Kami Rita Sherpa: Why does this man climb Mount Everest every year?

Edmund Hillary after his ascent to the highest peak said that he never regarded himself as a hero, but said Tenzing Norgay Sherpa was definitely one. Since Sir Edmund Hillary first climbed Everest in 1953, over 5000 people have done it. But they wouldn’t have been able to do without the Sherpas.

Kami Rita Sherpa, 48, is just like Tenzing Norgay. First: he is also a mountain guide by profession. Now, he is also following the path of Tenzing Norgay for he also wants to make a world record on the top of the world.

Now, he is the third Sherpa to climb Everest 21 times, a record shared by Apa Sherpa and Phurba Tashi Sherpa, both of whom have announced retirement. Kami Rita, hence, is now looking to be the first to do it 22 times.

Stories and inspirations

Born in Thame, Kami Rita became a porter in his early 20s. “I didn’t have any proper education to support myself or my family which is why I followed in my father’s footsteps to become a porter,” he says.

Growing up, he heard a lot of stories about how well regarded the Sherpas were and decided to become a guide like Tenzing Norgay and wanted to summit Everest. “Initially I had nothing on my mind apart from climbing Everest. That’s all I wanted to do which is why I started to make myself fit and went trekking as a porter around the Everest region.”

He saw everyone being excited to climb the highest peak. As his father was never able to do, he wanted to do it even more. “My inspiration has always been my father. He is the one who drives me forward and always pushes me to do great things. As he never climbed Everest, I wanted to do it for him,” he adds.

In 1994, a 24-year-old Sherpa first summitted Everest and has done so every year apart from the time it was closed for climbing. He has also climbed five of the 14 8000m peaks in the world. “The first time was the hardest,” he adds “I didn’t know the place and it was a lot different to trekking.” But as he climbed more times, it started to get easier, he adds, “Thanks to my team, climbing started to get easier.”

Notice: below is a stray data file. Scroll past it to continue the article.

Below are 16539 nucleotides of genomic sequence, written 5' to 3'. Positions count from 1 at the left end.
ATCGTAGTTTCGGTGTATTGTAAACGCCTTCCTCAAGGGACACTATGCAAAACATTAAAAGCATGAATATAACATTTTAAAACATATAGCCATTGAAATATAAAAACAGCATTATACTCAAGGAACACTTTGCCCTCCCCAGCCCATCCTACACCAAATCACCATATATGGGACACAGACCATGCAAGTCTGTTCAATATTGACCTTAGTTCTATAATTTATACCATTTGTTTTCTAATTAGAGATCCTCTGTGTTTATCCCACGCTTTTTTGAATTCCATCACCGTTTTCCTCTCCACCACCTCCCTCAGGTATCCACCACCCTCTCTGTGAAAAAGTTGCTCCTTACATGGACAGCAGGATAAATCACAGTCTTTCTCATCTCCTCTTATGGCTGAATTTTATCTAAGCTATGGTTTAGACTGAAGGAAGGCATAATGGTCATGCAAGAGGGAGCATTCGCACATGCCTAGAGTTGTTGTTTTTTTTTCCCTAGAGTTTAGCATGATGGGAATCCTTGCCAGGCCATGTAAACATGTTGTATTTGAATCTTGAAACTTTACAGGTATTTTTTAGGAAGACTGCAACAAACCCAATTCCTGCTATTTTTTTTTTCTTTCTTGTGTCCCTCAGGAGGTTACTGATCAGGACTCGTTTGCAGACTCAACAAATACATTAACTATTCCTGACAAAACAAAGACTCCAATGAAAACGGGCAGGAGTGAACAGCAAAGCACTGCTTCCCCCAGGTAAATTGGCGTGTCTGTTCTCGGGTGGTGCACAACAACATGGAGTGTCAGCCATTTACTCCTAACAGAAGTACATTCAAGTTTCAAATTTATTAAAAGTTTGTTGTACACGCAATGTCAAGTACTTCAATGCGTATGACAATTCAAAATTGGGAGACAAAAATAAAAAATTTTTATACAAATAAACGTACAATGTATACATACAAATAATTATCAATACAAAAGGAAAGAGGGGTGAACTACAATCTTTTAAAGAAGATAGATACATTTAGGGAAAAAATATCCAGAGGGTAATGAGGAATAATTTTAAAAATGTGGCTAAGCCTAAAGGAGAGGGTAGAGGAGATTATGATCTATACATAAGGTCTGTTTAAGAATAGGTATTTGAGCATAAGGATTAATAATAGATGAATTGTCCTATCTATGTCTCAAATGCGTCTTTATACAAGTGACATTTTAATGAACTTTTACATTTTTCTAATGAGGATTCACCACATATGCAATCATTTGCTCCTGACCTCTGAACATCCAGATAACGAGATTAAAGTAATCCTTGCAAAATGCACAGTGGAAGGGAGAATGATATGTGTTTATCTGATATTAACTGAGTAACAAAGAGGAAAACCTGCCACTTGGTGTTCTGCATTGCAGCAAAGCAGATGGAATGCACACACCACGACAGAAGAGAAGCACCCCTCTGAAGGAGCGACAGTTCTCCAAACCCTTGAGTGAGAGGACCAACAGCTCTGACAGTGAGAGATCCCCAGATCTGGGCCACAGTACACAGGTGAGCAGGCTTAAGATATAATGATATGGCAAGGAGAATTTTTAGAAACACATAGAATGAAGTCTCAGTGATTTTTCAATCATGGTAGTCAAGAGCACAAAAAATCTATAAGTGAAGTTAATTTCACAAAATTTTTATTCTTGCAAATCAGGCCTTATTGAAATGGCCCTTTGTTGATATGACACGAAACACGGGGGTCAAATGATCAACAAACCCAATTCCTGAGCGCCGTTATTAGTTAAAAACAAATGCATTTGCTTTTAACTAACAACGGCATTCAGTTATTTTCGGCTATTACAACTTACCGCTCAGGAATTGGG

But every time, he starts his climb a certain fear creeps in. “We climb higher than 8000m and it can get very unpredictable. The weather, for example, is not always constant as we have to assume as to what is the best time to climb. The Khumbu Icefall is dangerous and physically challenging, which is why every time I pass that point I feel a sigh of relief.”

The journey ahead

Sherpa will fly to Lukla on April 1 and will lead a team of 29 climbers, including several Americans and Japanese nationals and 17 porters, and will start climbing from April 15.

His job as a head Sherpa in the expedition is to make the route that takes his team to the summit. Rita Sherpa along with other lead Sherpas of other expedition groups will make the routes to the top which will make it easier for others to climb.

The team of Sherpas will head to summit a few days before the mountaineers and mark a route which makes it easy for them to climb. “Of course climbing Everest isn’t as easy, but we try to make it as simple as possible for the climbers.”

When asked about breaking the record, he has a smile on his face as one can clearly see how proud he is . “I feel happy and excited when I think about it. I am making yet another attempt to create history to make the entire Sherpa community and my country proud,” he says.  But as he has done it 21 times, he doesn’t feel different for the past two decades, it has become a part of his life.

Even after this expedition, he says he will keep climbing. “I will continue to climb the Everest even if I set the record this year. I still feel fit enough and want to climb till I’m 50 and want to make history by completing 25 accents,” he says.

Rita Sherpa, like many, is a religious man and as part of trying to stay fit does 20-30 Kora around Bouddhanath every day. As fitness is important, he treks around Nepal during autumn and also climbs smaller peaks, which he says helps him deal with altitude sickness.

Most of us don’t realise the hardships of climbing the highest peak in the world. But for Kami Rita Sherpa, it’s something he does for a living. Someone once wrote that mountaineers don’t climb Mount Everest, the Sherpas do. All the mountaineers do is follow the path laid by them and that someone couldn’t have been more right.

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Pant is an independent journalist based in Kathmandu. He covers issues ranging from tech, music, mountains, biodiversity and environment.

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